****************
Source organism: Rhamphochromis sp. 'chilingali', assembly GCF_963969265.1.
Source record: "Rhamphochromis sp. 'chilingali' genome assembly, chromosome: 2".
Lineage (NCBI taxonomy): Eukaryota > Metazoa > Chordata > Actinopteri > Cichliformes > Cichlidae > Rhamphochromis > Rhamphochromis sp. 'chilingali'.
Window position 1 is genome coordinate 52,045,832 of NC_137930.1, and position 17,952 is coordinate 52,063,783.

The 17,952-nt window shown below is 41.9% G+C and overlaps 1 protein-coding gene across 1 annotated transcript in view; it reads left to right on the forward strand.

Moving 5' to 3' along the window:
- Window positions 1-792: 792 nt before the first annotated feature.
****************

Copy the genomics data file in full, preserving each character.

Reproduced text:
Source organism: Rhamphochromis sp. 'chilingali', assembly GCF_963969265.1.
Source record: "Rhamphochromis sp. 'chilingali' genome assembly, chromosome: 2".
Lineage (NCBI taxonomy): Eukaryota > Metazoa > Chordata > Actinopteri > Cichliformes > Cichlidae > Rhamphochromis > Rhamphochromis sp. 'chilingali'.
Window position 1 is genome coordinate 52,045,832 of NC_137930.1, and position 17,952 is coordinate 52,063,783.

The 17,952-nt window shown below is 41.9% G+C and overlaps 1 protein-coding gene across 1 annotated transcript in view; it reads left to right on the forward strand.

Moving 5' to 3' along the window:
- Window positions 1-792: 792 nt before the first annotated feature.